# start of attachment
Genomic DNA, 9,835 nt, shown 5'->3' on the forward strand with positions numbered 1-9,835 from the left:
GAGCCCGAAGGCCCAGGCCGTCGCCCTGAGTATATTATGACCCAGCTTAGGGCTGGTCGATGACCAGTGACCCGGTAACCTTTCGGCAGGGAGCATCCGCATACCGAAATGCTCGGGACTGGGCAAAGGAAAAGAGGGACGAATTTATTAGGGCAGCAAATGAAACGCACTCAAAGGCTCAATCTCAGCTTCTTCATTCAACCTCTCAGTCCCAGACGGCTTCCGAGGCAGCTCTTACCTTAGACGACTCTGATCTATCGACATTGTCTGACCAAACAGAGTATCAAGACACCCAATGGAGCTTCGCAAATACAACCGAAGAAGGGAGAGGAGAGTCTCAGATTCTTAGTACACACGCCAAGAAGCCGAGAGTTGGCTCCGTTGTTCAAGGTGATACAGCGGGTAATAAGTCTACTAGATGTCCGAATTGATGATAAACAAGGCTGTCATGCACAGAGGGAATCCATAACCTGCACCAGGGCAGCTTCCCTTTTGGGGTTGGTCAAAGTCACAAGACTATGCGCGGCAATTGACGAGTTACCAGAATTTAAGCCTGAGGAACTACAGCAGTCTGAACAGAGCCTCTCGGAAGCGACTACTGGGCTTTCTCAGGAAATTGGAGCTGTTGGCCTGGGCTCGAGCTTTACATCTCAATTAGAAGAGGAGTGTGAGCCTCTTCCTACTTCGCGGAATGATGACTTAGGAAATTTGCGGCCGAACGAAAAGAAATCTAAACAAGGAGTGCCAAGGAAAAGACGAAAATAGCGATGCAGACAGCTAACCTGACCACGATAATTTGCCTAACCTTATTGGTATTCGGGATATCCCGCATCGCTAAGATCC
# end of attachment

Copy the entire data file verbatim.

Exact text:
Genomic DNA, 9,835 nt, shown 5'->3' on the forward strand with positions numbered 1-9,835 from the left:
GAGCCCGAAGGCCCAGGCCGTCGCCCTGAGTATATTATGACCCAGCTTAGGGCTGGTCGATGACCAGTGACCCGGTAACCTTTCGGCAGGGAGCATCCGCATACCGAAATGCTCGGGACTGGGCAAAGGAAAAGAGGGACGAATTTATTAGGGCAGCAAATGAAACGCACTCAAAGGCTCAATCTCAGCTTCTTCATTCAACCTCTCAGTCCCAGACGGCTTCCGAGGCAGCTCTTACCTTAGACGACTCTGATCTATCGACATTGTCTGACCAAACAGAGTATCAAGACACCCAATGGAGCTTCGCAAATACAACCGAAGAAGGGAGAGGAGAGTCTCAGATTCTTAGTACACACGCCAAGAAGCCGAGAGTTGGCTCCGTTGTTCAAGGTGATACAGCGGGTAATAAGTCTACTAGATGTCCGAATTGATGATAAACAAGGCTGTCATGCACAGAGGGAATCCATAACCTGCACCAGGGCAGCTTCCCTTTTGGGGTTGGTCAAAGTCACAAGACTATGCGCGGCAATTGACGAGTTACCAGAATTTAAGCCTGAGGAACTACAGCAGTCTGAACAGAGCCTCTCGGAAGCGACTACTGGGCTTTCTCAGGAAATTGGAGCTGTTGGCCTGGGCTCGAGCTTTACATCTCAATTAGAAGAGGAGTGTGAGCCTCTTCCTACTTCGCGGAATGATGACTTAGGAAATTTGCGGCCGAACGAAAAGAAATCTAAACAAGGAGTGCCAAGGAAAAGACGAAAATAGCGATGCAGACAGCTAACCTGACCACGATAATTTGCCTAACCTTATTGGTATTCGGGATATCCCGCATCGCTAAGATCC